Photo Essay: Ground-Zero Images of the Pebble Mine Site Show What’s at Stake


Written by: Phil Monahan


The New Halen River flows between Lake Clark and Lake Iliamna, and offers some of the least
tried Class 6 whitewater in North America. It will also have a bridge over it and a haul road
next to it if the Pebble Mine is constructed.

photo by Robert Glenn Ketchum

Award-winning photographer Robert Glenn Ketchum is known for his stunning images that highlight important environmental issues. In fact, Audubon magazine listed him as one of the 100 people “who shaped the environmental movement of the 20th Century.”

He has recently started posting images from a series that he calls “Pebble Mine—Pictures from Ground Zero.” Enjoy the beauty in the photos here, and then try to imagine that same landscape scarred by the world’s largest open-pit mine.

Click here to learn more about Pebble Mine.

Click here and here to follow Robert Glenn Ketchum on Facebook.


Upper Talarik Creek, a world class fly-fishing destination.
Recreational fishing and tourism generate millions of dollars in annual revenue and employment in
perpetuity
if the resources are well managed. The Pebble Mine’s life will be short, but it will
generate millions of gallons of toxic, cyanide-leach solution which will have to be
stored in perpetuity to protect these waters and the connected American fishery.

photo by Robert Glenn Ketchum


This is Lake Clark, which will share a border with the Pebble Mine. Should these kinds of
American natural resources be squandered in the pursuit of fashionable jewelry?

photo by Robert Glenn Ketchum


The Pebble mine will use more electricity on a daily basis than Anchorage, the largest city in Alaska.
Pebble intends to generate power from burning coal mined on-site. Coupled with the industrial
vehicle smog the mine will generate, you can kiss the air quality of Lake Iliamna, Lake Clark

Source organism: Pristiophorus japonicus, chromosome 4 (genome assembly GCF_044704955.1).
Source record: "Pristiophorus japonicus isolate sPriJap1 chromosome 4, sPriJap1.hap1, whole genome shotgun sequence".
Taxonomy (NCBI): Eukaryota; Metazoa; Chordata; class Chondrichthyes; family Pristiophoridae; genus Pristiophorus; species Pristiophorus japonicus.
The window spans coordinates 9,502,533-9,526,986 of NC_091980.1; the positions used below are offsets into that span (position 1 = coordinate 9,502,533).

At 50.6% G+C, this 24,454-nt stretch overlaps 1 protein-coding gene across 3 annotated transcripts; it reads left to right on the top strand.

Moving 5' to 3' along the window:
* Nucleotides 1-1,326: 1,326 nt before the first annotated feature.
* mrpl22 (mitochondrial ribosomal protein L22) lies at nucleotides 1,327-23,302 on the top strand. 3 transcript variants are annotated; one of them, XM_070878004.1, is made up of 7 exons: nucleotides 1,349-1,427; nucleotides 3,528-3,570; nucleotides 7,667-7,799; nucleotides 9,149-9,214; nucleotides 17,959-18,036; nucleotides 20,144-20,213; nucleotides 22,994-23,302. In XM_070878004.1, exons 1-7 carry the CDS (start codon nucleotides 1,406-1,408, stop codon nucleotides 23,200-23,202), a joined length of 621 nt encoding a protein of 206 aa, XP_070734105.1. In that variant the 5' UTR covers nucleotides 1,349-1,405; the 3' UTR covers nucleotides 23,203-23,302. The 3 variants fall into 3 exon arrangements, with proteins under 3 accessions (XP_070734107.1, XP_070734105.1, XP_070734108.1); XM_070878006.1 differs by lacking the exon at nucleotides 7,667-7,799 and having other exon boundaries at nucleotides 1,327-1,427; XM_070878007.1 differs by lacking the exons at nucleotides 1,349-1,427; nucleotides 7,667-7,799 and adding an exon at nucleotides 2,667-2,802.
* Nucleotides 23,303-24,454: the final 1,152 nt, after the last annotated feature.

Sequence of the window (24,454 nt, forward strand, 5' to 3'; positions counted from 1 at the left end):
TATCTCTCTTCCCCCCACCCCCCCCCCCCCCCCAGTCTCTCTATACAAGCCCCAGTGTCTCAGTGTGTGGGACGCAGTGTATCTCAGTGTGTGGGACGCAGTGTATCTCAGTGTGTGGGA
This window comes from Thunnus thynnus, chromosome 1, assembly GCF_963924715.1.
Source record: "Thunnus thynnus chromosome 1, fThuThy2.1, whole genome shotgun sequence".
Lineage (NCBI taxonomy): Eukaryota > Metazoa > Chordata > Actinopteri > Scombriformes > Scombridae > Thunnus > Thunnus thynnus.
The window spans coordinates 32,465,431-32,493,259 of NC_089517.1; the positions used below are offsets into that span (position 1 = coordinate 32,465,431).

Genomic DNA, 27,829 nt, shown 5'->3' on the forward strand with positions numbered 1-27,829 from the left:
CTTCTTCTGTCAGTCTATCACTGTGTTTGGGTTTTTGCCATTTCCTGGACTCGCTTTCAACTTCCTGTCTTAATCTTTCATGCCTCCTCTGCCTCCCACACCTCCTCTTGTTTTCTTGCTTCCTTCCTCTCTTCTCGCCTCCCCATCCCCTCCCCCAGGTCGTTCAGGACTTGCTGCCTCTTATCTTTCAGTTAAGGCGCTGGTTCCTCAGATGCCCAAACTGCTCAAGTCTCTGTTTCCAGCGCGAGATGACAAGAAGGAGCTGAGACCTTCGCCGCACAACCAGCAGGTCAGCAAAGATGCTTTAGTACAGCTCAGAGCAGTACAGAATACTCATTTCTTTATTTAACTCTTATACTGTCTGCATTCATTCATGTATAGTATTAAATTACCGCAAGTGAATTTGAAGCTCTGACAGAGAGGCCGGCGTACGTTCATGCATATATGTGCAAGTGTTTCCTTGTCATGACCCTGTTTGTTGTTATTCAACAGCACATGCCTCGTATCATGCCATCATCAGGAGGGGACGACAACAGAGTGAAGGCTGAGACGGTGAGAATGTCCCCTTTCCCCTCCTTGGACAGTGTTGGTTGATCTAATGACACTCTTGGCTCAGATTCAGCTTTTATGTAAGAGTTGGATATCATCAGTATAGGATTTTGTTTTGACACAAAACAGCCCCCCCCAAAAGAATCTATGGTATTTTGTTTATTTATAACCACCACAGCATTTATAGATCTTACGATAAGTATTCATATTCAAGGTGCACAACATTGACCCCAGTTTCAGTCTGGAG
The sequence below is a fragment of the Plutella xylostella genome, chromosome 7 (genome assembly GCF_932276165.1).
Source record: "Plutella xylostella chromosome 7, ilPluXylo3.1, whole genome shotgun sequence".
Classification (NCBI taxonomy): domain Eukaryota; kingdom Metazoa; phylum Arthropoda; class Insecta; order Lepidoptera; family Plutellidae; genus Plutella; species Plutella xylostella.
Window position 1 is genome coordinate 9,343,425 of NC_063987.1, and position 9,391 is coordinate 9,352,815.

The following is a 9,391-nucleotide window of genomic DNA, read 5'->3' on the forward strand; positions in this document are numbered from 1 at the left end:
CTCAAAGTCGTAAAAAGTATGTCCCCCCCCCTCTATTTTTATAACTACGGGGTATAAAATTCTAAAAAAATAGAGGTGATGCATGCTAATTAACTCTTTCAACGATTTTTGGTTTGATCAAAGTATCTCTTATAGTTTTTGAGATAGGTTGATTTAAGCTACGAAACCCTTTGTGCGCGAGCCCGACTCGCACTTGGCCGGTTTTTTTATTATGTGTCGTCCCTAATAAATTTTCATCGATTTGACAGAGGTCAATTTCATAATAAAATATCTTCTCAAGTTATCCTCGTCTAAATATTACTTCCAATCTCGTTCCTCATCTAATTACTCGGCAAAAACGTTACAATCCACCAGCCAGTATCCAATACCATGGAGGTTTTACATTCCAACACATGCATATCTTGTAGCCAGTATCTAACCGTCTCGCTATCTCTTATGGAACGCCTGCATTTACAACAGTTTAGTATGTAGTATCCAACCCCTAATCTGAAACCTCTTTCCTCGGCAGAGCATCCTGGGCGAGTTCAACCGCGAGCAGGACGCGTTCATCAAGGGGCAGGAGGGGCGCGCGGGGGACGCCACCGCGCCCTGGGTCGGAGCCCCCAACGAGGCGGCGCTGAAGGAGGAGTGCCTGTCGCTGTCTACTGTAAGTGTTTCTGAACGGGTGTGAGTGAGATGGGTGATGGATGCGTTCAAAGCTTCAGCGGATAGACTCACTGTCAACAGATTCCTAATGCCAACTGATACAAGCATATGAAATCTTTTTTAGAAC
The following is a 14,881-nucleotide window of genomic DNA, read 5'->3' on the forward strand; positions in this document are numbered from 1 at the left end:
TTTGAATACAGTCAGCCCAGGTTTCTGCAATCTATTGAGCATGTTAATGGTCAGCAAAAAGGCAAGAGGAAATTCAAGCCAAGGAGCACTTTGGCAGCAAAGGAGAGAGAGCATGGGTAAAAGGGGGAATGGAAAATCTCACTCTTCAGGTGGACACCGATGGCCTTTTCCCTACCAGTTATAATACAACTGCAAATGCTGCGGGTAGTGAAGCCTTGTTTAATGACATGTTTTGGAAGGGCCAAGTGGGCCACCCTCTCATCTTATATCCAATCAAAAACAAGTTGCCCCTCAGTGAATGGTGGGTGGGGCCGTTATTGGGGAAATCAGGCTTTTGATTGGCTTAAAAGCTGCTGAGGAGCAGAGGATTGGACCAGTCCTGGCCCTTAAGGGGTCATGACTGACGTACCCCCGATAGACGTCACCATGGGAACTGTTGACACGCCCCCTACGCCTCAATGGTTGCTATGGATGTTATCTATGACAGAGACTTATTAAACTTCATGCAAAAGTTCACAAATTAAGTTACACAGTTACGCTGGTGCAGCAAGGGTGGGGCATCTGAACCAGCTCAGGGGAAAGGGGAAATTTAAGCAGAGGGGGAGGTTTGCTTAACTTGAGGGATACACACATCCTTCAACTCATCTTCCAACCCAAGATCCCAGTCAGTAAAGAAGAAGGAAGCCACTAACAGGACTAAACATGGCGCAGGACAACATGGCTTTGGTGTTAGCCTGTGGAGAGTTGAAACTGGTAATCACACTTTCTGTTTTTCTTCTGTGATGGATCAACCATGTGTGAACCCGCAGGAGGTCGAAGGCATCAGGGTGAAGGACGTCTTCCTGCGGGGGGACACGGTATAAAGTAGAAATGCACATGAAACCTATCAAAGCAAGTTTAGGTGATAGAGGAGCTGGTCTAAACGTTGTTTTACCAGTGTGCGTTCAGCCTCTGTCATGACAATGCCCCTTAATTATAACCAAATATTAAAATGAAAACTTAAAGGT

National Park, and Katmai National Park goodbye… and good luck keeping the
mercury
particulate from coal burning out of the fishery.

photo by Robert Glenn Ketchum


SW Alaska/Bristol Bay is a world of water… water everywhere, and right at the surface.

photo by Robert Glenn Ketchum


Besides a massive complex of roads that will define the Pebble Mine extraction site, a long “haul” road must be built to get minerals out. The haul road will bridge the New Halen River of Lake Clark, it will run along the shoreline of Lake Iliamna for miles, bridging and disrupting dozens of salmon streams.

photo by Robert Glenn Ketchum


This is
Twin Lakes in Lake Clark National Park. Beyond the mountains to the right, the proposed Pebble Mine complex would belch industrial auto smog, and a mercury-laden haze from coal-fired power generation. A 20-square-mile cyanide slurry lagoon would seem ocean-like from shore-to-shore.

photo by Robert Glenn Ketchum


The EPA has determined the Pebble Mine will damage salmon rivers, destroy habitat, and is a threat
to the Bristol Bay fishery. This is Ground Zero, and you can see why a toxic mine, leaking and/or
draining water downstream affects everything. Follow the water in this picture: it is where the life is.

photo by Robert Glenn Ketchum


The Pebble mine will be 2,000 feet deep and two miles across. There will be a constant influx of ground-
water that will require pumping 24/7/365 to keep the mine from flooding. That liquid, tainted with
cyanide and iron oxides, will be pumped into “lagoons” that will spread over 20 square miles
of the landscape. Birds on the Pacific flyway will see that, expecting this.

photo by Robert Glenn Ketchum

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